The consensus is that a thin to ultra-thin pillow is best for your neck if you sleep on your back or stomach.

A regular pillow is best for those that sleep on their side. Or get a pillow customized to your preference with removable foam.

Make sure the pillow is hypo-allergenic, because pillows are breading grounds for mold, dust, and allergens that can trigger migraines.

Get neck support while lounging in bed. This reading pillow was one of the best investments that I’ve ever made.

New pillows should be purchased every 12 months to avoid allergens and neck problems. Where you spend 8 hours a day is no place to skimp on quality.

Mattresses are harder to choose, because they are unique to your preference of softness or firmness. A firm mattress is good for your back, but if you have chronic pain, you may want a soft mattress (WebMD). Get rid of any lopsided mattress or box spring. This is a great box spring replacement with a mattress for under $300.

Chiropractic Care:

A chiropractor can actually evaluate your posture, measure your progress, and identify any problems that may affect migraines.

Chiropractors are masters of the spine, nervous system, and inflammation (study).

A study with 127 migraine patients found that 72 percent of patients improved after two months of chiropractic care (study). Twenty-two percent of patients reported more than a 90 percent reduction in migraines.

Mixed Research for Posture and Migraine

A recent study found that migraine sufferers were more likely to lean their heads forward, but it was not statistically significant (study). However, the researchers did find that forward head posture slightly increased migraine frequency.

A small study published in 2014 found no significant difference in forward head posture between migraine sufferers and control groups. However, the study found stiffness or limited movement in the neck was more likely in migraine sufferers (study).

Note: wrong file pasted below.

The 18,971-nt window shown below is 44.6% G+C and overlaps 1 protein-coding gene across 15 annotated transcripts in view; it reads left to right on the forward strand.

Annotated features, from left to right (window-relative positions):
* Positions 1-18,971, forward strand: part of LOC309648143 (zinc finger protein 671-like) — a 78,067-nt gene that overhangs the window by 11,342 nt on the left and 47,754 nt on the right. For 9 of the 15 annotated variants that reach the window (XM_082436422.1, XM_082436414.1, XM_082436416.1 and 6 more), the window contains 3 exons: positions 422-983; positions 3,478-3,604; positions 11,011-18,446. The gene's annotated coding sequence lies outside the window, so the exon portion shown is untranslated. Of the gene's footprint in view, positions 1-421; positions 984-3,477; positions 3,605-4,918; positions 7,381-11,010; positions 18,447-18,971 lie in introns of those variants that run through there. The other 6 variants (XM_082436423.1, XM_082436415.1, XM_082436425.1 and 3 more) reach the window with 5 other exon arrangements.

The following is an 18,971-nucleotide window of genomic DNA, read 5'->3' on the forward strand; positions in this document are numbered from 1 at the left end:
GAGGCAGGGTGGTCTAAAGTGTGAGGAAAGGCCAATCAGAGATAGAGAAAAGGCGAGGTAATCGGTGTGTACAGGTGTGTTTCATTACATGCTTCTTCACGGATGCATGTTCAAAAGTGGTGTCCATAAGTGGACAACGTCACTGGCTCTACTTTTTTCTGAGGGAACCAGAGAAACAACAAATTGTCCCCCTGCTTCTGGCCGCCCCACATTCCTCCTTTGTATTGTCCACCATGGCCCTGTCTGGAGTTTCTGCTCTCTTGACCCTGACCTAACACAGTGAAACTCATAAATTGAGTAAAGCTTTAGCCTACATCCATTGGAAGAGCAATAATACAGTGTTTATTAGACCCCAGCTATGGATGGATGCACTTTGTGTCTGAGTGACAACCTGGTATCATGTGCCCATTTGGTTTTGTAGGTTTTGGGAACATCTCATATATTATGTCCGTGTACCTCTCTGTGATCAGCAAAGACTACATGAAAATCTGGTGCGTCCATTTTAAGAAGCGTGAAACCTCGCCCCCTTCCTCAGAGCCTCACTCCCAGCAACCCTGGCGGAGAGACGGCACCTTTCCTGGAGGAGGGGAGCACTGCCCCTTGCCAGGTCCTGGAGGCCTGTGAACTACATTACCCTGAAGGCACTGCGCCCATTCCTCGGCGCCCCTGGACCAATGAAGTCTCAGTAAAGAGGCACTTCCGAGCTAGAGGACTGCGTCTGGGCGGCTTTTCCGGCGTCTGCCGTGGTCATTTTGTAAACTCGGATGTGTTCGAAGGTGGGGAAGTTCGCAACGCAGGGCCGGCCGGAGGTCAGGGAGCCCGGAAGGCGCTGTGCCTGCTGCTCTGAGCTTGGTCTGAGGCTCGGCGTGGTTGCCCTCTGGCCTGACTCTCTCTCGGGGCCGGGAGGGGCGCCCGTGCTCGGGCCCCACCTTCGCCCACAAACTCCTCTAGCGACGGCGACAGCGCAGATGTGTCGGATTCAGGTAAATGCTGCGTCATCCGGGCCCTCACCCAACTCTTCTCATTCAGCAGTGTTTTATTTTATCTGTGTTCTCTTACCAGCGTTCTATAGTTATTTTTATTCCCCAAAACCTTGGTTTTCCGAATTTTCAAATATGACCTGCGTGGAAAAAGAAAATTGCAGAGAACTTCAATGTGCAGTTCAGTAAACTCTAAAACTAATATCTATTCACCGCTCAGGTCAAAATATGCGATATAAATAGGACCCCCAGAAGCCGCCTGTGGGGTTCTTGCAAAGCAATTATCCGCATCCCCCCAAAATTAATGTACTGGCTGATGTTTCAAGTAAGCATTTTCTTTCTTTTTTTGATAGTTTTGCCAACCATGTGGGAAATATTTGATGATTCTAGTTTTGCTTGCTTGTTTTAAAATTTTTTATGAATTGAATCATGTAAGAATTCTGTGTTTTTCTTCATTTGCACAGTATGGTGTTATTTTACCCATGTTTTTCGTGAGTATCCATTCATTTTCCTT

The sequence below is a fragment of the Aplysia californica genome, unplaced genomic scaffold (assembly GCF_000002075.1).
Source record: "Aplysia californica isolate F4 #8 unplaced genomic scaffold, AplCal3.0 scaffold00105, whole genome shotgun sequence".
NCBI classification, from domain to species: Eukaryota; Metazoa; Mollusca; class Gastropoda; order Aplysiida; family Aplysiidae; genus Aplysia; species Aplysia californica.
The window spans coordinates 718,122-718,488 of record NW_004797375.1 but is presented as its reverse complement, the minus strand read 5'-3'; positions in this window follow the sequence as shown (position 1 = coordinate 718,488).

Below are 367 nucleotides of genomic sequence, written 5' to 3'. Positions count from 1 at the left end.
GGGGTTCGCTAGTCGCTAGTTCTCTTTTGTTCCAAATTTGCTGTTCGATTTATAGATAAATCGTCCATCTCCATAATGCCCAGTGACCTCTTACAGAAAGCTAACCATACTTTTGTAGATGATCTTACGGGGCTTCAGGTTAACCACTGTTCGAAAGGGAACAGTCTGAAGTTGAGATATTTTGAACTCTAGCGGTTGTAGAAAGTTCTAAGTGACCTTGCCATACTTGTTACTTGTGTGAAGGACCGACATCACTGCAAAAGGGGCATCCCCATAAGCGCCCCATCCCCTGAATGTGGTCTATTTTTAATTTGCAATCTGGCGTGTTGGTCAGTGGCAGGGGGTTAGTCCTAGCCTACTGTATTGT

It’s difficult to compare the posture of migraine sufferers to average people because the average person lives a sedentary lifestyle that promotes poor posture.

Not all Migraines are associated with neck problems

There are many migraine triggers and they are all unique to the individual (Migraine Diet).

Because not all migraine sufferers have poor posture as a trigger and many healthy people have poor posture, it will take a study with more than 20 or 30 migraine sufferers to confirm that poor posture increases migraine risk.

For now, it’s common sense. Leaning your head forward with poor posture can cause neck pain (study).

Neck pain increases migraine risk (full article).

Of course it is a good idea to practice good posture in hopes of preventing migraines.

Author: Jeremy Orozco

Jeremy Orozco is a firefighter turned migraine expert and author of The 3-Day Headache “Cure”. You can find Jeremy here at MigraineKey.com and on Facebook. (See Jeremy’s full bio.)



MigraineKey.com is dedicated to eliminating headaches and migraines. Forever.

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This is not medical advice, diagnosis, or treatment. Read more.